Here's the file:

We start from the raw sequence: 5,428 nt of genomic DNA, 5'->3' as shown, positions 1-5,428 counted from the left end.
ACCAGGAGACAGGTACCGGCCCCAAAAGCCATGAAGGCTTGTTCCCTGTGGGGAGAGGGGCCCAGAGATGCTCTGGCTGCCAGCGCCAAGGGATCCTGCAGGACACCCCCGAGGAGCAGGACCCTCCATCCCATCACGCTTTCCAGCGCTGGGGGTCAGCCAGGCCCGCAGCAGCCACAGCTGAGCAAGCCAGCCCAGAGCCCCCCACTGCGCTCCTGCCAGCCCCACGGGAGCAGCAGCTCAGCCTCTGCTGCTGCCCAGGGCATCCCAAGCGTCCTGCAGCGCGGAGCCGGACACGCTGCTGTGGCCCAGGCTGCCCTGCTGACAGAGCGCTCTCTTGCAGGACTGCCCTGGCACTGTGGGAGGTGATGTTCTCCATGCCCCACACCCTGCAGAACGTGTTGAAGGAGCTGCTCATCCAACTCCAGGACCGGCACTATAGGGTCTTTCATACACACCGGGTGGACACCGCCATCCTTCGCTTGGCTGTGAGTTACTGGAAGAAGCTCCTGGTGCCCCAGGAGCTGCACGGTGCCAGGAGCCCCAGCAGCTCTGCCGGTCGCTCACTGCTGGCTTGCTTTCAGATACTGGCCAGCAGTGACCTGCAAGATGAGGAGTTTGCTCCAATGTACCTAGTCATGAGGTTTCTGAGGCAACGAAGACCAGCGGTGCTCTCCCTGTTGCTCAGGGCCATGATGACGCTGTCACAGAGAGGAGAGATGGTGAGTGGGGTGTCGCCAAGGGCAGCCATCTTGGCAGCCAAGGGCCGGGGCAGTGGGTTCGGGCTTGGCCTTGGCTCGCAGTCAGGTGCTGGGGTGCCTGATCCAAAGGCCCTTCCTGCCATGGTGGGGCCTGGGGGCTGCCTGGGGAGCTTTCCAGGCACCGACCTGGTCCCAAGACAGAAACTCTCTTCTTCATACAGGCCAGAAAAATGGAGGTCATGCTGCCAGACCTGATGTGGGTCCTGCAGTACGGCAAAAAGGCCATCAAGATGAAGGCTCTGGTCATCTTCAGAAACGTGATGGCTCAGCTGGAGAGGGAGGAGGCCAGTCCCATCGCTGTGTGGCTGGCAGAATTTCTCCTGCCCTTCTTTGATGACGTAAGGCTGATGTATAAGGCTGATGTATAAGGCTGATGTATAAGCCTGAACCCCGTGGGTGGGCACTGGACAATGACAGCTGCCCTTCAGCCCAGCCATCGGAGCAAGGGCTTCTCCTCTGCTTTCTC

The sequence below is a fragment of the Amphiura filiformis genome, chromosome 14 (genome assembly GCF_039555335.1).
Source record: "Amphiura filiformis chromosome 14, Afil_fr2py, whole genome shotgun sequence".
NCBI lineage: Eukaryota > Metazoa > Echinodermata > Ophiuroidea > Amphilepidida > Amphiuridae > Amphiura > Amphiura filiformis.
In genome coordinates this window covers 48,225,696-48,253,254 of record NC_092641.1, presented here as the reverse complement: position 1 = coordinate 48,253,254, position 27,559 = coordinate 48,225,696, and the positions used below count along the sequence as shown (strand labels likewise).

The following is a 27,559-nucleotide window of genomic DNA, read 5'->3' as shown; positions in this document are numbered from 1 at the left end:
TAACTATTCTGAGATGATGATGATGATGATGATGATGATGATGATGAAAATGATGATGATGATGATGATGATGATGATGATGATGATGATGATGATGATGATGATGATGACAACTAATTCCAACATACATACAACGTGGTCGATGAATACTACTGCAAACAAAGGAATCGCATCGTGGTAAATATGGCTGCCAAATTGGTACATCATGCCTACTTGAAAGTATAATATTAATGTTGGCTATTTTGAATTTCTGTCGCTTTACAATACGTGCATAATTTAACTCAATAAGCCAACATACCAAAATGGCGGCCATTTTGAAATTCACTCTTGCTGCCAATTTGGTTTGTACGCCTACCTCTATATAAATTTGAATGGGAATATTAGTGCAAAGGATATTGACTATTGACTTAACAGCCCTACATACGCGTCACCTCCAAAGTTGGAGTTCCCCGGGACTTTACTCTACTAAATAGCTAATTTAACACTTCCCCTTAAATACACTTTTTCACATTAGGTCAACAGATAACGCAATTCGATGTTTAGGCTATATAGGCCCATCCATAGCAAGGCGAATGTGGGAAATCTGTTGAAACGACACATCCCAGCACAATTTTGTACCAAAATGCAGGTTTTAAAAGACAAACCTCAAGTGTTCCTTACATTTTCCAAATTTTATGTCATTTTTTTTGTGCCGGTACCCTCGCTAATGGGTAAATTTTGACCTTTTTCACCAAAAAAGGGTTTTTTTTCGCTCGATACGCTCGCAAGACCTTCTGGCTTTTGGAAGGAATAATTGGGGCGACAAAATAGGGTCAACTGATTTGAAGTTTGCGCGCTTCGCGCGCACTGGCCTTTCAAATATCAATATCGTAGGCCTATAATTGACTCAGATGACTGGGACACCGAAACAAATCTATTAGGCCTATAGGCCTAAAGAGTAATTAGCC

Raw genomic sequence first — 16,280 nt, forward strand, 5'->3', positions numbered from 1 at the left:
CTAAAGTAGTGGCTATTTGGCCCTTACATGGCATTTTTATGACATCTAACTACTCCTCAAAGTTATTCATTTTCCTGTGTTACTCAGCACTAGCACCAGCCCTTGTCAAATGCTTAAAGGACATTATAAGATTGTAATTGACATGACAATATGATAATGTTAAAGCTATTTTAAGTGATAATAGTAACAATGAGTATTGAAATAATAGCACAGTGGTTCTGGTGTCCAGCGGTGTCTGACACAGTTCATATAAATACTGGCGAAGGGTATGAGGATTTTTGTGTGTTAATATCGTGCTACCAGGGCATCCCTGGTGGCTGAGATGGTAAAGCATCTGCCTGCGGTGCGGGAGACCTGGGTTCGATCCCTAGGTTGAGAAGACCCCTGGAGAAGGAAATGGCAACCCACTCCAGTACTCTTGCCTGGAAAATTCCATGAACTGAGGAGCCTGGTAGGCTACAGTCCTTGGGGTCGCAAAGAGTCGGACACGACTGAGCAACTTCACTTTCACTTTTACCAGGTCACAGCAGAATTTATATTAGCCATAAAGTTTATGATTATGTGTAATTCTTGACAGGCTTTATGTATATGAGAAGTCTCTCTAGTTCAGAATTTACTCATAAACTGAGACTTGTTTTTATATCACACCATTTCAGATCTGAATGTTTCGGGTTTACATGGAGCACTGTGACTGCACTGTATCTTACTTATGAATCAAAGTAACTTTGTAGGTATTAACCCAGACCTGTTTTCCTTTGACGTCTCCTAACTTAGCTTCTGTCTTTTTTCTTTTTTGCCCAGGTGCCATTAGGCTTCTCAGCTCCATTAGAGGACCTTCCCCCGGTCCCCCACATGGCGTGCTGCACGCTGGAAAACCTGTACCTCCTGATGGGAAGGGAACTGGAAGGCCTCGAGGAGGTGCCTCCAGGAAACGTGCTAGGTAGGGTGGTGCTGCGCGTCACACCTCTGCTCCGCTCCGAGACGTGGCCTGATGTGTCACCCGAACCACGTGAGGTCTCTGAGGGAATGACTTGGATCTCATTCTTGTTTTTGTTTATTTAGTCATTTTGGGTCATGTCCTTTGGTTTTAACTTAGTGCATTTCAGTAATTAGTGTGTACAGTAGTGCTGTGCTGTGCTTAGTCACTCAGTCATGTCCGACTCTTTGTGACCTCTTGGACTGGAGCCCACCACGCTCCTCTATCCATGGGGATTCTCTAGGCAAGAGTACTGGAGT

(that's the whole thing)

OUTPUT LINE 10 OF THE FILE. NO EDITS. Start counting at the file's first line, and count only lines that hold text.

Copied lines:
CTAAAGTAGTGGCTATTTGGCCCTTACATGGCATTTTTATGACATCTAACTACTCCTCAAAGTTATTCATTTTCCTGTGTTACTCAGCACTAGCACCAGCCCTTGTCAAATGCTTAAAGGACATTATAAGATTGTAATTGACATGACAATATGATAATGTTAAAGCTATTTTAAGTGATAATAGTAACAATGAGTATTGAAATAATAGCACAGTGGTTCTGGTGTCCAGCGGTGTCTGACACAGTTCATATAAATACTGGCGAAGGGTATGAGGATTTTTGTGTGTTAATATCGTGCTACCAGGGCATCCCTGGTGGCTGAGATGGTAAAGCATCTGCCTGCGGTGCGGGAGACCTGGGTTCGATCCCTAGGTTGAGAAGACCCCTGGAGAAGGAAATGGCAACCCACTCCAGTACTCTTGCCTGGAAAATTCCATGAACTGAGGAGCCTGGTAGGCTACAGTCCTTGGGGTCGCAAAGAGTCGGACACGACTGAGCAACTTCACTTTCACTTTTACCAGGTCACAGCAGAATTTATATTAGCCATAAAGTTTATGATTATGTGTAATTCTTGACAGGCTTTATGTATATGAGAAGTCTCTCTAGTTCAGAATTTACTCATAAACTGAGACTTGTTTTTATATCACACCATTTCAGATCTGAATGTTTCGGGTTTACATGGAGCACTGTGACTGCACTGTATCTTACTTATGAATCAAAGTAACTTTGTAGGTATTAACCCAGACCTGTTTTCCTTTGACGTCTCCTAACTTAGCTTCTGTCTTTTTTCTTTTTTGCCCAGGTGCCATTAGGCTTCTCAGCTCCATTAGAGGACCTTCCCCCGGTCCCCCACATGGCGTGCTGCACGCTGGAAAACCTGTACCTCCTGATGGGAAGGGAACTGGAAGGCCTCGAGGAGGTGCCTCCAGGAAACGTGCTAGGTAGGGTGGTGCTGCGCGTCACACCTCTGCTCCGCTCCGAGACGTGGCCTGATGTGTCACCCGAACCACGTGAGGTCTCTGAGGGAATGACTTGGATCTCATTCTTGTTTTTGTTTATTTAGTCATTTTGGGTCATGTCCTTTGGTTTTAACTTAGTGCATTTCAGTAATTAGTGTGTACAGTAGTGCTGTGCTGTGCTTAGTCACTCAGTCATGTCCGACTCTTTGTGACCTCTTGGACTGGAGCCCACCACGCTCCTCTATCCATGGGGATTCTCTAGGCAAGAGTACTGGAGT